For starters, why pick apart the concept of a phone that has proven to be massively successful? The more Droid tries to be unlike the iPhone, the less I like it. (And I am trying to like it—as a Verizon lifer, I’m considering it as my next phone.) Frankly I think they should be letting themselves be seen as what they probably are—very much like iPhone, but in some ways superior. An improvement on the concept rather than an outright rejection of it.

    What bothers me more, though, is that the ad’s not very iconic to this supposedly heroic Droid phone. It’s messy, and I don’t want a messy phone. You’re talking power and speed and you’re showing me Barbie dolls and banana moosh. I barely get to see your damn phone at all. The effect is that of a loudmouthed, arrogant salesman who’s hiding the product he’s trying to sell behind his back. The phone comes off as a cheap high, an energy drink, an audience giveaway at a wrestling match.

    Kudos, Droid, for zagging while Apple’s zigging. But I don’t think this was the way to do it.

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  • ChuckO

    The closest thing to this strategy to me is the Apple’s Mac\PC ads but the tone is completely different. Mac AND PC are both like old friends where PC is the old friend I don’t trust for certain things anymore but those are enjoyable ads. This Verizon ad is not enjoyable and Verizon is essentially misrepresenting the product.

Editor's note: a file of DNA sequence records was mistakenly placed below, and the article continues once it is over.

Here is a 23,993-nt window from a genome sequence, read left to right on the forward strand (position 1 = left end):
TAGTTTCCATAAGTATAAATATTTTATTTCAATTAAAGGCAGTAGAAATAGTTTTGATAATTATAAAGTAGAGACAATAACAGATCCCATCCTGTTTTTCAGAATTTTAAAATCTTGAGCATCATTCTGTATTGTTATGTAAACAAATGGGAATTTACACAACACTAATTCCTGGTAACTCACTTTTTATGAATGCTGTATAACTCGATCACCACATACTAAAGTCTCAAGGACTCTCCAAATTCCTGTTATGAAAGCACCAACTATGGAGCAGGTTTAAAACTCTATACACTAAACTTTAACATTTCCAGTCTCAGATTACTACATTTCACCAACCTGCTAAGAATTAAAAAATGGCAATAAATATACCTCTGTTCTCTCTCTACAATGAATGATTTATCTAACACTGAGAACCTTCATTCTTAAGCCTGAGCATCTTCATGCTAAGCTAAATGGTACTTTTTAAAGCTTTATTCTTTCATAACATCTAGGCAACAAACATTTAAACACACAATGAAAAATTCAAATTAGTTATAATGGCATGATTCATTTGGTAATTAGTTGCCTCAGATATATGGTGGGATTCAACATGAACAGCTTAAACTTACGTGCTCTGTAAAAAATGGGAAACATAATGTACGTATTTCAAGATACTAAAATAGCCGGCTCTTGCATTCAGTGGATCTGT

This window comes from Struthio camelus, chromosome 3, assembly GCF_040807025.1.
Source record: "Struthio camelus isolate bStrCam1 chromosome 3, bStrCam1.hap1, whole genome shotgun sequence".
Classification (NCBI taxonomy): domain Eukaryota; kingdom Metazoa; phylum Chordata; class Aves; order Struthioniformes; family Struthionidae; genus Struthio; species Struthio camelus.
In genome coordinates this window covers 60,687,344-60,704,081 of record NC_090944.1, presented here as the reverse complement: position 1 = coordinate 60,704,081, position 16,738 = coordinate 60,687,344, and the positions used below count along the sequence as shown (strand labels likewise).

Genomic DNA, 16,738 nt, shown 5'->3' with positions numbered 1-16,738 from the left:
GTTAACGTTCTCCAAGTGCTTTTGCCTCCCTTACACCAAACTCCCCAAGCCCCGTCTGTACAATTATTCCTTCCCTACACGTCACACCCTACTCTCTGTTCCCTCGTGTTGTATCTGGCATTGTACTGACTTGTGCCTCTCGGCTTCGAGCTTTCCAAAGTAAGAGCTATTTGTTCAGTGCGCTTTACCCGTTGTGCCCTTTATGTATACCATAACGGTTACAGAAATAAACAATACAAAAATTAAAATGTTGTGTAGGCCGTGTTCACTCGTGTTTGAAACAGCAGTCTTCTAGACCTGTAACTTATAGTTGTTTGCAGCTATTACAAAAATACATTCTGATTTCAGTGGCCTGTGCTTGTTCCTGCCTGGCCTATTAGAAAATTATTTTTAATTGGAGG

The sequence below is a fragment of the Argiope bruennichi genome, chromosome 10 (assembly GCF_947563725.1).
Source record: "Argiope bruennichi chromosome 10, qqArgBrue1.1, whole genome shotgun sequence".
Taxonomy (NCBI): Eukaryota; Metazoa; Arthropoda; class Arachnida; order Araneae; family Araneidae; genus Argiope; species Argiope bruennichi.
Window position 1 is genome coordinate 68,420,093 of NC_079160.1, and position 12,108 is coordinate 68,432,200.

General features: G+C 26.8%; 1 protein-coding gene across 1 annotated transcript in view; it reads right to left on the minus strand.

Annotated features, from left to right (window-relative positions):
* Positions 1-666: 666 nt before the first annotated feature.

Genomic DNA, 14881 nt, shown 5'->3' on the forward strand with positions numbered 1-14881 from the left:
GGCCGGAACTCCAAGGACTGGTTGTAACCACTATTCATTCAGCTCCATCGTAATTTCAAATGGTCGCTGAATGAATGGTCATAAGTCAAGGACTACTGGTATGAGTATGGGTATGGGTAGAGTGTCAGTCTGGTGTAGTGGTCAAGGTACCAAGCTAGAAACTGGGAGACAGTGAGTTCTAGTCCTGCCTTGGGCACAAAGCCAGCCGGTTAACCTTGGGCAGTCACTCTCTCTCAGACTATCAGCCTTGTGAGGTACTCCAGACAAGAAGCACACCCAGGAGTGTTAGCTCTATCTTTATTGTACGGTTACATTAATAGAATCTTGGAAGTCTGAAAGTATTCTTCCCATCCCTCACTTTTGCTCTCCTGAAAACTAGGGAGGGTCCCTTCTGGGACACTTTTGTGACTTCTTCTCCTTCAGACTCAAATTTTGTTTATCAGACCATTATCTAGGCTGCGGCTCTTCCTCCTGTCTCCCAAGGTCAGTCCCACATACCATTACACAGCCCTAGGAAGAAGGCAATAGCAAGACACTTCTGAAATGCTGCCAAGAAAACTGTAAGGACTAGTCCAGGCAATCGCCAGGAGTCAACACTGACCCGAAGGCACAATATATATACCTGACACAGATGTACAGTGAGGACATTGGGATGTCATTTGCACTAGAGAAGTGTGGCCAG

I hate to harp on this but this phone is going to let people down when they find out the limitations that have been inherited from the Microsoft platform which is where this hardware comes from. The inability to have an unlimited number of apps and NO comparable games is going to blow up on them. I don’t think people are going to be that psyched to look at gMail on that beautiful screen and not Tap Tap whatever that game is called.

    So for me this is a short term strategy that will I suspect end up leading to disappointment for people with Verizon potentially on the level of iPhone owners with AT&T although in reverse (weird phone limitations on good network instead of great phone on bad network).